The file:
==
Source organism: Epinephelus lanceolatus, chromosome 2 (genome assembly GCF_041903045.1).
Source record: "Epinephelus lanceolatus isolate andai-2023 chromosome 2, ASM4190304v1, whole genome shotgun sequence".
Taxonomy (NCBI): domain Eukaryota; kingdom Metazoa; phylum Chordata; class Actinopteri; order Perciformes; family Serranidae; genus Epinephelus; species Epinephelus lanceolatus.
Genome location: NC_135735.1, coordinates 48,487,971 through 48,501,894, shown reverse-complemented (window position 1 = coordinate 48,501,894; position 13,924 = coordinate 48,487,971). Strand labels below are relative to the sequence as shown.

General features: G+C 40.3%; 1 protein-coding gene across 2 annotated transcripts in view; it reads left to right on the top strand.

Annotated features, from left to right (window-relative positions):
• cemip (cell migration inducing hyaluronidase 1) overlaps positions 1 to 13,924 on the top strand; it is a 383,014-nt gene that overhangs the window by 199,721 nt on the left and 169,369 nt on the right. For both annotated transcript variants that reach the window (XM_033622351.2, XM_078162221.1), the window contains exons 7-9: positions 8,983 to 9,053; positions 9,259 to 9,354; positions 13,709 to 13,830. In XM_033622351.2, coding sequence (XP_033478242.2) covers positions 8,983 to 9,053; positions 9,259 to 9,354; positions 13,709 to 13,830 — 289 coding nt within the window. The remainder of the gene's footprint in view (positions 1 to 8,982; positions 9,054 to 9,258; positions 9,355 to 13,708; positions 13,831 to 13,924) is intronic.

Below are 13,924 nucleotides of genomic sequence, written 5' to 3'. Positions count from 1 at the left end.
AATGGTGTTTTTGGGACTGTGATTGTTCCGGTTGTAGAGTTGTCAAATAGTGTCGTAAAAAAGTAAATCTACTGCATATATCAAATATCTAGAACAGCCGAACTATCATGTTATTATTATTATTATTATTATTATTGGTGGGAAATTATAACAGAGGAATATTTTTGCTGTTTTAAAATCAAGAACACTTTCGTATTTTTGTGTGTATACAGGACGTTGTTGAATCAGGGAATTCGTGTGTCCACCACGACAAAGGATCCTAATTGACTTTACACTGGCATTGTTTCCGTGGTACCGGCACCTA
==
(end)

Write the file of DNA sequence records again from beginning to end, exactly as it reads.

Source organism: Epinephelus lanceolatus, chromosome 2 (genome assembly GCF_041903045.1).
Source record: "Epinephelus lanceolatus isolate andai-2023 chromosome 2, ASM4190304v1, whole genome shotgun sequence".
Taxonomy (NCBI): domain Eukaryota; kingdom Metazoa; phylum Chordata; class Actinopteri; order Perciformes; family Serranidae; genus Epinephelus; species Epinephelus lanceolatus.
Genome location: NC_135735.1, coordinates 48,487,971 through 48,501,894, shown reverse-complemented (window position 1 = coordinate 48,501,894; position 13,924 = coordinate 48,487,971). Strand labels below are relative to the sequence as shown.

General features: G+C 40.3%; 1 protein-coding gene across 2 annotated transcripts in view; it reads left to right on the top strand.

Annotated features, from left to right (window-relative positions):
• cemip (cell migration inducing hyaluronidase 1) overlaps positions 1 to 13,924 on the top strand; it is a 383,014-nt gene that overhangs the window by 199,721 nt on the left and 169,369 nt on the right. For both annotated transcript variants that reach the window (XM_033622351.2, XM_078162221.1), the window contains exons 7-9: positions 8,983 to 9,053; positions 9,259 to 9,354; positions 13,709 to 13,830. In XM_033622351.2, coding sequence (XP_033478242.2) covers positions 8,983 to 9,053; positions 9,259 to 9,354; positions 13,709 to 13,830 — 289 coding nt within the window. The remainder of the gene's footprint in view (positions 1 to 8,982; positions 9,054 to 9,258; positions 9,355 to 13,708; positions 13,831 to 13,924) is intronic.

Below are 13,924 nucleotides of genomic sequence, written 5' to 3'. Positions count from 1 at the left end.
AATGGTGTTTTTGGGACTGTGATTGTTCCGGTTGTAGAGTTGTCAAATAGTGTCGTAAAAAAGTAAATCTACTGCATATATCAAATATCTAGAACAGCCGAACTATCATGTTATTATTATTATTATTATTATTATTGGTGGGAAATTATAACAGAGGAATATTTTTGCTGTTTTAAAATCAAGAACACTTTCGTATTTTTGTGTGTATACAGGACGTTGTTGAATCAGGGAATTCGTGTGTCCACCACGACAAAGGATCCTAATTGACTTTACACTGGCATTGTTTCCGTGGTACCGGCACCTA